These buses don't leave much room for any other road user

These buses don't leave much room for anyone else!

...and the trucks are even worse.

...and the trucks are even worse.

Following many requests from all you ‘Indian truck fanciers’ out there (I had no idea there were so many of you) here are some more photos from life on the road including a few juicy close-ups of trucks…

The picture above was taken on the highway heading north where the road is being upgraded for hundreds of kilometres and drivers constantly have to switch to the other side of the road. Jams are frequent, safety non -existent and those trucks on the right are not part of the roadworks, they are just jostling for position through the chaos!

Below is a nice rear-end for all you truckers out there. Lorries are always hand-painted with individual logos and names, but they all have the same message on the rear about dipping headlights and using your horn when over-taking. However, Indian headlights seem to be stuck on full-beam and the crescendo of horns on the road is so great you can’t hear yourself thinking that surely a reminder to let go of the horn occasionally would be more beneficial.

Nice Islamic detailing on the step…

Can you imagine this sort of detail on your Tesco delivery van?

Eagles are one of the favourite themes for the artists

We’ve seen plenty of amazing sights on the road. Sadly I wasn’t able to photograph most of them on account of having my eyes tightly shut, praying to any god who was listening and saying goodbye to my family as something headed straight for us on the wrong side of the dual carriageway! Here are a few that we did catch…

Huge loads like this boiler held on with a bit of string continually block the road.

Needless to say, the truck was moving whilst this guy was running about on top of the box. Incidentally this was a delivery of ‘snacks’ Bharti had ordered, but I think there was a misunderstanding about quantity…or perhaps not.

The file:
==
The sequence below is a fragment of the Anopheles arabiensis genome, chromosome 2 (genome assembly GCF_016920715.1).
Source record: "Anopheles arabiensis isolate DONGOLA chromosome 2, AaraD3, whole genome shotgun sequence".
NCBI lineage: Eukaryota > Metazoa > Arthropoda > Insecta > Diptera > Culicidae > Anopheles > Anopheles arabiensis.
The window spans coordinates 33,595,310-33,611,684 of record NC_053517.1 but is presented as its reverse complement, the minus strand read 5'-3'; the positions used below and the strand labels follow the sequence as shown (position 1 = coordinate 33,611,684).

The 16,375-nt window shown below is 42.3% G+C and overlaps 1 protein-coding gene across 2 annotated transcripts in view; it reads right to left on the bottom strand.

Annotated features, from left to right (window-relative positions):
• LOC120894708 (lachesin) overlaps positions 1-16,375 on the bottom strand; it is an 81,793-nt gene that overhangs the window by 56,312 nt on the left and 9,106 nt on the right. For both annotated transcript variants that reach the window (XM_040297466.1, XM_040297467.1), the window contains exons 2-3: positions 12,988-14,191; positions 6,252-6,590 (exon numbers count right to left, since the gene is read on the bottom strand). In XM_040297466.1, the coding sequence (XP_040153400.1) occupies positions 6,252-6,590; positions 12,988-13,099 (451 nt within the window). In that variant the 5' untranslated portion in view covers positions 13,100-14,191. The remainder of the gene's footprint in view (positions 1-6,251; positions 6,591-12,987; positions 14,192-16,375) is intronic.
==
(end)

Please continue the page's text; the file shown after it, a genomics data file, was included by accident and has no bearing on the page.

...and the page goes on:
OK, maybe this was the delivery of snacks! Who said you can’t get a shop on a bike?

A couple of ‘Hippo’ bags full to the brim. Why make four journeys safely when you make one gravity-defying one?

And finally, another Mad Max surplus vehicle. Stripped down chic for all you truck heads.

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Village kids

Most days these children are in school and we only see them after 5 o’clock or at weekends. Usually they run around barefoot (some of them go to school barefoot) and they run in and out of everyone’s house. When they come to us it is usually for sweets or to look at our gadgets. Some of them are learning English in school and one of them is good at maths. Anya tries to get him to do her homework.

Aaah, bless!

Aaah, bless!

Many toddlers have heavy amounts of kohl put around there eyes

Many toddlers have heavy amounts of kohl put around their eyes

Alot of people live in small houses down lanes in between every village. These people tend to be poorer and work as labourers in fields or own small plots of land. Their children are full of life but have nothing much to wear or play with.

Everyone wants their picture taken!

Everyone wants their picture taken!

These children look pretty desperate to us but there are many others much worse off. The migrant workers who come to the area to cut sugar cane and other crops live in the fields where they work. They bring their families with them and sleep out in the open. Everything they own is wrapped in bundles and carried with them. Hopefully we will have time to visit them as we have brought a 2 suitcases full of clothes to give away.

collecting water from the local well

collecting water from the local well